• 8. Claesson, Ingvar
    et al.
    Håkansson, Lars
    Lagö, Thomas
    Zimmergren, Rolf
    Hällerstedt, Göran
    Device and a method for preventing or reducing vibrations in a cutting tool2007Patent (Other (popular science, discussion, etc.))
    Abstract [en]

    An arrangement for reducing vibrations in a tool holder (4) with a cutting tool (3) and has a vibration sensor on the tool holder (4) that is connected to a guide unit (11). The tool holder (4) has further two piezo-electric actuators 14 and 15.

    Under the influence of the vibration sensor (9), the guide unit (11) provides an electric alternating current that is actively guided over time so that the actuators movably affect the tool holder (4) to reduce the vibrations in this. To also be able to dampen transients in the tool holder (4) this is movably connected with a passive dampening arrangement that is independent of the guide unit (11) and that is based on the principle of a springing (8) suspended mass (7). The invention also relates to a method for reducing vibrations. The vibrations in the tool holder are sensed and a corresponding signal is provided to a guide unit that over time provides actively guided signals to the actuators. The tool holder is also passively influenced by a dampening arrangement that is independent of the guide unit.

  • 9. Claesson, Ingvar
    et al.
    Lagö, Thomas
    Håkansson, Lars
    Method and a device for vibration control2004Patent (Other (popular science, discussion, etc.))
    Abstract [en]

    A device for vibration control in a machine for internal turning uses a cutting tool supported by a tool holder, and has a control unit, a vibration sensor connectible to the control unit, and an actuator connectible to the control unit. The actuator has an active element, which converts an A.C. voltage supplied by the control unit to the actuator into dimensional changes. The active element is adapted to be embedded in the body of the tool holder, and is adapted to be embedded in such a manner that the dimensional changes impart bending to the body of the tool holder. A method for vibration control in internal turning and a tool holder for internal turning are provided.

  • 10. Claesson, Ingvar
    et al.
    Lagö, Thomas
    Håkansson, Lars
    Method and device for controlling a turning operation2005Patent (Other (popular science, discussion, etc.))
    Abstract [en]

    A device increases the surface smoothness of a turned surface. The device comprising a control system with a control unit and an actuator connectible to the control unit and connectible with a tool holder. The actuator in adapted to impart a vibrating motion in the lateral direction to the tool holder. A method will also increase the surface smoothness of a turned surface, comprising the step of controlling the vibrations of the tool holder during turning. The method also comprises the step of imparting a vibrating motion in the lateral direction to the tool holder. Moreover, a turning lathe and a turning tool holder which like the device are designed to generate vibrating motion in the lateral direction.

  • 11. Claesson, Ingvar
    et al.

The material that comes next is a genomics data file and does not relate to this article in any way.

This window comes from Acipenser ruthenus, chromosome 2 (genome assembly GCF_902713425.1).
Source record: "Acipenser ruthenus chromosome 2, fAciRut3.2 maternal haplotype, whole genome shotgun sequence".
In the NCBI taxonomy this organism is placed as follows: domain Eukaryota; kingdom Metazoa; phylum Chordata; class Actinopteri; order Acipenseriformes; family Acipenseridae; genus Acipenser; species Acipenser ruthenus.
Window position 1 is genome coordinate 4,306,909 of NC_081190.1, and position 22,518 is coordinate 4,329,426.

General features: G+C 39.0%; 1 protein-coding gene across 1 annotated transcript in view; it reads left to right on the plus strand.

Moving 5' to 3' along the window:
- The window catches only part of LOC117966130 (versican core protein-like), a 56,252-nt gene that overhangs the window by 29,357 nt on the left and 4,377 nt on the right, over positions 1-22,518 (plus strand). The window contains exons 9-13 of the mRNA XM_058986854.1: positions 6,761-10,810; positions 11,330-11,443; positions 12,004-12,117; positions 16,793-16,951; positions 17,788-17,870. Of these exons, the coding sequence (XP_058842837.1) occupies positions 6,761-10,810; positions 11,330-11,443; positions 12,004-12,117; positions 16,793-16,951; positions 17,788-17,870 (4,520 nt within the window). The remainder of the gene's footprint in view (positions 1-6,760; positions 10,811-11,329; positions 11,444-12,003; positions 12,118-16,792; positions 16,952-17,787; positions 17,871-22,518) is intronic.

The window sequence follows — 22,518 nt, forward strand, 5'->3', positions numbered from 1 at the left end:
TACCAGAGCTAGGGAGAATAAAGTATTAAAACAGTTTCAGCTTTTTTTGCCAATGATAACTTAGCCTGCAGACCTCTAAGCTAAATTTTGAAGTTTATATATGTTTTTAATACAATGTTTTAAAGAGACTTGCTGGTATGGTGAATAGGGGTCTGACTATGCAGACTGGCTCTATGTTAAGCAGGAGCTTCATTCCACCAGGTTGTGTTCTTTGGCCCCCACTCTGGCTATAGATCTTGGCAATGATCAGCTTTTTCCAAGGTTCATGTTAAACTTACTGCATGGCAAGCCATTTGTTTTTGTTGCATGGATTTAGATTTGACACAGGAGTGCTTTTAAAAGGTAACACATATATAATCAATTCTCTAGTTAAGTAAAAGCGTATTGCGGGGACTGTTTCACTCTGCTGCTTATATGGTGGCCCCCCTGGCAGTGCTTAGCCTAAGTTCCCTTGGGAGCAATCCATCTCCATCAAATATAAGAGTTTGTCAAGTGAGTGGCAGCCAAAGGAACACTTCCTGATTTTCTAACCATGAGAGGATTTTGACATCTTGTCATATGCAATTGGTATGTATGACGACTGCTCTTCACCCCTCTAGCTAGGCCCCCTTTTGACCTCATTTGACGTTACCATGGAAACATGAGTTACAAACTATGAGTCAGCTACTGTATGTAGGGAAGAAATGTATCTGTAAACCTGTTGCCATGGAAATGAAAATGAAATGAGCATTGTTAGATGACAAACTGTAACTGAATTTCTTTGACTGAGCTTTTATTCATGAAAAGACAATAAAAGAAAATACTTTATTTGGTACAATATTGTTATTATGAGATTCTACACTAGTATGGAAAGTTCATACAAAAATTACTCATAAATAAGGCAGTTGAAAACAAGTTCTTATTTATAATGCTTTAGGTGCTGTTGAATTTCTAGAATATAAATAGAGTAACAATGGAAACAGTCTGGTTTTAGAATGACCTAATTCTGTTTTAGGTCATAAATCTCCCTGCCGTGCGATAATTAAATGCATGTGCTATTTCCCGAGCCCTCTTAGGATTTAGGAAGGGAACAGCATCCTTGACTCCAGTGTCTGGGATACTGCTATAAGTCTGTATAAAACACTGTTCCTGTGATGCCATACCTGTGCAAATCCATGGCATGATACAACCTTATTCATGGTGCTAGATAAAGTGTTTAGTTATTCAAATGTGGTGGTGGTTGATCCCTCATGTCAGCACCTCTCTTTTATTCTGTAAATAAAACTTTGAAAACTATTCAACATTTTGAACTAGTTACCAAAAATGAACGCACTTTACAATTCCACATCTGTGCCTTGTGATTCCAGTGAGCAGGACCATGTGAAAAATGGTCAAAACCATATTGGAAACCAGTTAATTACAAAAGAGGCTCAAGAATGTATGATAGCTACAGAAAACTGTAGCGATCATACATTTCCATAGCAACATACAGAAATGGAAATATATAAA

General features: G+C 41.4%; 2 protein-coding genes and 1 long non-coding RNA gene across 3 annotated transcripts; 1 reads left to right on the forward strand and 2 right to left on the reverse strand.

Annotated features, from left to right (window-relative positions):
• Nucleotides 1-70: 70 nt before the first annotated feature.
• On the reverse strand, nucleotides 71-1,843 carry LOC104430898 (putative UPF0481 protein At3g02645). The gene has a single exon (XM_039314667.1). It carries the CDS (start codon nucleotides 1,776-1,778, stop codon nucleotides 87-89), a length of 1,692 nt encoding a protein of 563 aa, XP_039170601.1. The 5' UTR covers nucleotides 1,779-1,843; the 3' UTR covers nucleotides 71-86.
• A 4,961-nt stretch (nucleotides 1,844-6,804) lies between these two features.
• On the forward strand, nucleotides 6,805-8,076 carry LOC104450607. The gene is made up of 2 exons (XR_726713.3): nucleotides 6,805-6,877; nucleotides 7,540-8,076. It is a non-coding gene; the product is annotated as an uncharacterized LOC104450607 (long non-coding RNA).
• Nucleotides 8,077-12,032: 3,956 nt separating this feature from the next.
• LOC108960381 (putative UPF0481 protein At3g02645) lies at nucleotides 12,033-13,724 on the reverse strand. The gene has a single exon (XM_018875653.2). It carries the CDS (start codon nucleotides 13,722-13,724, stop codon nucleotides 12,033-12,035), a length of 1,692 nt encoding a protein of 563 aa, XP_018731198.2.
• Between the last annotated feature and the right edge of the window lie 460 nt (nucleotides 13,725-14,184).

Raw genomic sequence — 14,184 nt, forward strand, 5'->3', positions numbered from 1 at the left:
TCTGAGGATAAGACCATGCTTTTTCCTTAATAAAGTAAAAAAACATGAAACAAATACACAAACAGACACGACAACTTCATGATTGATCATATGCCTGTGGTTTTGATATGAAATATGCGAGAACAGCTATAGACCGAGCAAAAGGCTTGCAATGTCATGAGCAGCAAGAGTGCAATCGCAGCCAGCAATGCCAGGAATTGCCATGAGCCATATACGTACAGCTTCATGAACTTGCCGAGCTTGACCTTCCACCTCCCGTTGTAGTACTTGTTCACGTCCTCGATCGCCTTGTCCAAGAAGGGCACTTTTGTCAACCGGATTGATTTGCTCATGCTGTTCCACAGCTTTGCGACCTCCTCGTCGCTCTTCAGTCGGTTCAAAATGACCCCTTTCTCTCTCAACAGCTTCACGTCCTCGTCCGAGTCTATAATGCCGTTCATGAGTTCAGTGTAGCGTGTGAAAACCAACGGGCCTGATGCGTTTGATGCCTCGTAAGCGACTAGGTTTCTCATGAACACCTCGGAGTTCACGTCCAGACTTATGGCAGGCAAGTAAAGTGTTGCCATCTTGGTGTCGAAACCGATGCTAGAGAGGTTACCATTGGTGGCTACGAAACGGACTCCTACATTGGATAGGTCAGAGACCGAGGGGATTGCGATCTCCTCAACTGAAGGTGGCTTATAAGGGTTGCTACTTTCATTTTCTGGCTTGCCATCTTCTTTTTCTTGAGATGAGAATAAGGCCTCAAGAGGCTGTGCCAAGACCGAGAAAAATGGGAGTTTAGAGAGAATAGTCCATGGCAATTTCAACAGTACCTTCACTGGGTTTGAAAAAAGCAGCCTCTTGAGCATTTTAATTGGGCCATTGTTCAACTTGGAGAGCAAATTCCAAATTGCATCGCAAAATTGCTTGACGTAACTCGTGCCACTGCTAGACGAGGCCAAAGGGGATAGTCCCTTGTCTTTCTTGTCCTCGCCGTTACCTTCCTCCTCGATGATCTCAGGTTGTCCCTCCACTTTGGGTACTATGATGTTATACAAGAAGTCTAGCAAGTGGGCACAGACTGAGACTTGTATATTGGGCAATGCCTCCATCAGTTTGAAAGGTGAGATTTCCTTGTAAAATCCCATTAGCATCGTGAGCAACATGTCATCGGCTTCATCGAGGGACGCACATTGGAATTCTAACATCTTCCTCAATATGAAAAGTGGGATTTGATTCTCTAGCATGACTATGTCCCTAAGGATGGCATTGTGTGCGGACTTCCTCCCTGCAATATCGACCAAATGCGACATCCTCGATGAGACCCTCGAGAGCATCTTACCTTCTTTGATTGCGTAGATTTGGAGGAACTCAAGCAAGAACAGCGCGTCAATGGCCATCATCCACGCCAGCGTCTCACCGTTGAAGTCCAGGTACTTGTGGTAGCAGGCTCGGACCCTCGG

Lagö, Thomas
    Håkansson, Lars
    Method and device for vibration control2008Patent (Other (popular science, discussion, etc.))
    Abstract [en]

    A device and method for vibration control in a machine for cutting, said machine comprising a cutting tool supported by a tool holder. The device comprises a control unit and converting means which are connectible to the control unit and comprise a vibration sensor and an actuator. The actuator comprises an active element which converts an A.C. voltage supplied by the control unit to the actuator into dimensional changes. Said active element is adapted to be embedded in the body of the tool holder and in such manner that said dimensional changes impart bending to the body of the tool holder.

  • 12.
    Dhafer, Yasir
    Linnaeus University, Faculty of Technology, Department of Mechanical Engineering.
    Utveckling och dimensionering av ett fäste till en mobil tvättanläggning2017Independent thesis Basic level (professional degree), 180 HE creditsStudent thesis
    Abstract [sv]

    Professionella tvättmaskiner ger upphov till dynamiska krafter som uppstår vid centrifugering. När dessa maskiner används på en släpvagn kan dessa stora krafter skada underlaget. För att undvika skador på släpvagnens underlag så är det viktigt att fördela och dämpa dessa krafter. Genom att konstruera ett fäste som innehåller något dämpningselement kan man dämpa och fördela dessa krafter. På uppdrag av Linneuniversitetet i Växjö och med samlad information från företaget Electorlux Wascator i Ljungby genomfördes detta arbete. Arbetets syfte är att få fram en fungerande produkt som säkerställer användningen av tvättmaskiner på en släpvagn utan att underlaget tar skada. Med hjälp av produktutvecklingsprocessen utvecklades ett fäste som har som en uppgift att fördela de stora krafterna som uppstår vid centrifugering. Fästet består av två balkar, varje balk består av två L-profiler som är ihopkopplade med en fackverkskonstruktion. Fästet är gjort av aluminium som har beteckningen SS6082 T6. Fyra stycken gummidämpare valdes för att sitta under varje infästningspunkt från tvättmaskinen till fästet.

  • 13.
    Dugic, Izudin
    et al.
    Jönköping University.
    Diószegi, Attila
    Jönköping University.
    Svensson, Ingvar L.
    Jönköping University.
    Metal Expansion Penetration on Concave Casting Surfaces of Grey Cast Iron Cylinder Heads2006Report (Other academic)
    Abstract [en]